Partly in response to consumer resistance to higher energy taxes, the US has resorted to regulatory methods for conservation. A notable example has been the so called CAFÉ (Corporate Average Fuel Economy) standard that requires auto manufacturers to have car fleet average mileage standards of at least 27.5 miles per gallon. Because the CAFÉ rules treat sports utility vehicles (SUVs) more leniently than cars, there has been a surge in the popularity of SUVs over the last decade. If CAFÉ standards are to be used at all, there is no justification for excluding certain close substitutes from the industry standards. Experts estimate that applying the same standards to SUV's as are applied to cars, would save more than 900,000 barrels a day of gasoline.
Reducing energy dependence on imported oil is a multi-year process, and it is unlikely we could ever be totally self sufficient. But the current international crisis makes it abundantly clear that we should waste no more time in undertaking an aggressive national program that includes both supply and demand management.
The second economic front requires a close reevaluation of our economic relationships with potential friends abroad. As a major donor of foreign aid, the United States must now call in its chips. We must ensure that the US is not directly or indirectly supporting countries around the world that encourage terrorism or harbor terrorist criminals.
Moral suasion and active diplomacy have already encouraged many countries beyond our traditional allies to express their support of the US in our war against terrorism. Economic assistance can be leveraged to augment those diplomatic efforts. Most directly, the US can cut off direct foreign assistance from countries that will not cooperate with us. We can also remove facilities like the Commodity Credit Corporation and the Export-Import Bank that subsidize imports.
More positively, those countries that are helpful to us can become the beneficiary of greater US largesse. The US can also work with other countries through multilateral aid organizations like the World Bank and the IMF. Pakistan has already seen additional IMF funding almost as quickly as it showed its willingness to support US military action.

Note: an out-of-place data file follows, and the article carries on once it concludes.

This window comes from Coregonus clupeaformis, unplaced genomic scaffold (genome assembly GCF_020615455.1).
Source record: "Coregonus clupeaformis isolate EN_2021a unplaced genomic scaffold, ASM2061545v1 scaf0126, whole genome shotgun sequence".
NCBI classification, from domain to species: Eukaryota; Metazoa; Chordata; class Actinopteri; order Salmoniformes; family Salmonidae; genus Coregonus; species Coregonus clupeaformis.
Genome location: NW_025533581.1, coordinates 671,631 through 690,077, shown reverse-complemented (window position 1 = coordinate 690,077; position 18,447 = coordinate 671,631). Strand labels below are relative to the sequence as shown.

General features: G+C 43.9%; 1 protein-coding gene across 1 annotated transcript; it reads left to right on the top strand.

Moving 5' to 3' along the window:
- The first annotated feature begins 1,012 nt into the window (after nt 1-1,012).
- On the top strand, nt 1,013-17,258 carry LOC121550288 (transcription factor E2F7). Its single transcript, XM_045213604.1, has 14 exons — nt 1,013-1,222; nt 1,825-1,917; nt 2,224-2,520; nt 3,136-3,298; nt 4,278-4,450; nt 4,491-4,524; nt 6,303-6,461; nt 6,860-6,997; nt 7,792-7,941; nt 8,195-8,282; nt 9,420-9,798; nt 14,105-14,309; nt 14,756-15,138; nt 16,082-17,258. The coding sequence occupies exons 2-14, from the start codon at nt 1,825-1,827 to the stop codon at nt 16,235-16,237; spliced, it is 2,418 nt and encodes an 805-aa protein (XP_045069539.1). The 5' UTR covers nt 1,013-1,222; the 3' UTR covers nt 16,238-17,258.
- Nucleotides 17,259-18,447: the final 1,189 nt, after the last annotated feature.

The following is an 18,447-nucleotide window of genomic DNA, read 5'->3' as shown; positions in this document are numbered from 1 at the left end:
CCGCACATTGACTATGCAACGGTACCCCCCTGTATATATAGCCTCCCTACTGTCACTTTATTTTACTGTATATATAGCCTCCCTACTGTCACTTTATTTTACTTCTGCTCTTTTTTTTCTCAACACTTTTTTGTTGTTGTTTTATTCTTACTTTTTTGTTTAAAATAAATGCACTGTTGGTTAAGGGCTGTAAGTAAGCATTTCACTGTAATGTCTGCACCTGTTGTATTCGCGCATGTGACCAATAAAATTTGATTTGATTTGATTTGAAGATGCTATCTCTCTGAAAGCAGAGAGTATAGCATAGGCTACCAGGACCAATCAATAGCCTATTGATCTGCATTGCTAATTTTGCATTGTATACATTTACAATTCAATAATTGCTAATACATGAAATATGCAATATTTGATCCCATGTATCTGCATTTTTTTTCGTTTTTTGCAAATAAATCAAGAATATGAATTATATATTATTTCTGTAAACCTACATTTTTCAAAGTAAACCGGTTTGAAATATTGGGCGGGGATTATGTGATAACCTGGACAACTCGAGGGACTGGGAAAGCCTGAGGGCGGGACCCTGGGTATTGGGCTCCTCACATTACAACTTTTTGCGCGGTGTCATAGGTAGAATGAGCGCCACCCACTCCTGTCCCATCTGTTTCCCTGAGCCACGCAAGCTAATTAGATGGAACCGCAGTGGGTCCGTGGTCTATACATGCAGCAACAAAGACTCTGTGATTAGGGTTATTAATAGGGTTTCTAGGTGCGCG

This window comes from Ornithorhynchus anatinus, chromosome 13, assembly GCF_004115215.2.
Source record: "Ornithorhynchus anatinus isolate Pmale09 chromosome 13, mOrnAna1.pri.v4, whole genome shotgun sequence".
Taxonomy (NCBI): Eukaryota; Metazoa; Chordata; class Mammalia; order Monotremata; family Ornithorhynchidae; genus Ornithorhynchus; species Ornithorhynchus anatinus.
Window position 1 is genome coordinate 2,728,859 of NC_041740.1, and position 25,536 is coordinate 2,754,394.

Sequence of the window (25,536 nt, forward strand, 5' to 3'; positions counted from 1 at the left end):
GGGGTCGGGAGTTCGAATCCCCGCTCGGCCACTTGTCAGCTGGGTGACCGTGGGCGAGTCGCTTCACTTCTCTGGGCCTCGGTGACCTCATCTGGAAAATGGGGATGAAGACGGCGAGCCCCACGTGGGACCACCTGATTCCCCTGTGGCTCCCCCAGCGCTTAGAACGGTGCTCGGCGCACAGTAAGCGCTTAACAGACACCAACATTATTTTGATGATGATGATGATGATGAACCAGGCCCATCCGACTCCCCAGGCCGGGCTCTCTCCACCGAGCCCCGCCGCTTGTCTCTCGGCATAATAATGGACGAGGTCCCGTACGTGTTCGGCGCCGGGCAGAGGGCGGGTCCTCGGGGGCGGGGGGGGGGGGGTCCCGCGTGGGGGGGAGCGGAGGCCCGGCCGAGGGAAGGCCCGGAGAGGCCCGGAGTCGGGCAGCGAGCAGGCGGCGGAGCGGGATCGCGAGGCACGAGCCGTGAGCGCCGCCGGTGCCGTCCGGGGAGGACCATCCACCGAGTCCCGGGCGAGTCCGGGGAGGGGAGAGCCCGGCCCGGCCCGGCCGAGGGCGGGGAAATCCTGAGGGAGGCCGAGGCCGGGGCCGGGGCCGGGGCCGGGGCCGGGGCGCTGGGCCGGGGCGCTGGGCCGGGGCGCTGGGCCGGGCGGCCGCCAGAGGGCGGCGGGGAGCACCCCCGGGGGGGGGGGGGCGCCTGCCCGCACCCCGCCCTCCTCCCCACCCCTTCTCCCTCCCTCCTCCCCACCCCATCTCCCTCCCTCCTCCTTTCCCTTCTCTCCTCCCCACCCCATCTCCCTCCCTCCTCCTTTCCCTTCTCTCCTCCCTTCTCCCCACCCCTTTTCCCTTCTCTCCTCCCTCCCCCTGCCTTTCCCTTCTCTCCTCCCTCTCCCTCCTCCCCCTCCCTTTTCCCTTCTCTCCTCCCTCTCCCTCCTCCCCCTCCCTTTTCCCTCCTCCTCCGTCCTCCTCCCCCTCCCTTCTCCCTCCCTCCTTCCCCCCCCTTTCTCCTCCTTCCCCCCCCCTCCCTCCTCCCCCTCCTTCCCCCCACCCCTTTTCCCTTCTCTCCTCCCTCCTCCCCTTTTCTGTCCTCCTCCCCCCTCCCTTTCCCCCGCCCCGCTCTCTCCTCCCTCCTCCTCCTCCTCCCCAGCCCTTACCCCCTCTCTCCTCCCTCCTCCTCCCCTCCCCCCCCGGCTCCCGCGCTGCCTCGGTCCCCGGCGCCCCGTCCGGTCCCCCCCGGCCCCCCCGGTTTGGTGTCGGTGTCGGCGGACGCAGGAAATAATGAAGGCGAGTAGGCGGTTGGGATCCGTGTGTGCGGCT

The most direct economic action against countries that harbor or support terrorists should be explicit sanctions that block trade and investment, The US can close our market to products of countries that support terrorism and we can prohibit US companies from investing or doing business with them . Such sanctions are controversial because they so frequently are ineffective. For sanctions to work, it is essential to have a united multinational front to isolate fully the countries that are the target of the sanctions. If the targeted country has the ability to find other markets and other supplies of investment capital and direct foreign investment, sanctions by the United States will not be effective.
US sanctions against Cuba have weakened that regime, but they have not been so effective as were the multi-national sanctions against South Africa under apartheid. Even in the case of Iraq, where, in principle, there is strong multilateral agreement and UN backing for the policy of limiting Iraqi oil exports, the sanctions have been far from fully effective.
Winning on the economic front calls for using multi-national approaches whenever possible and being explicit in the economic consequences of non-cooperation. Although military action, covert activities and traditional diplomacy will all be critical, economic policies can be part of a long-term winning strategy.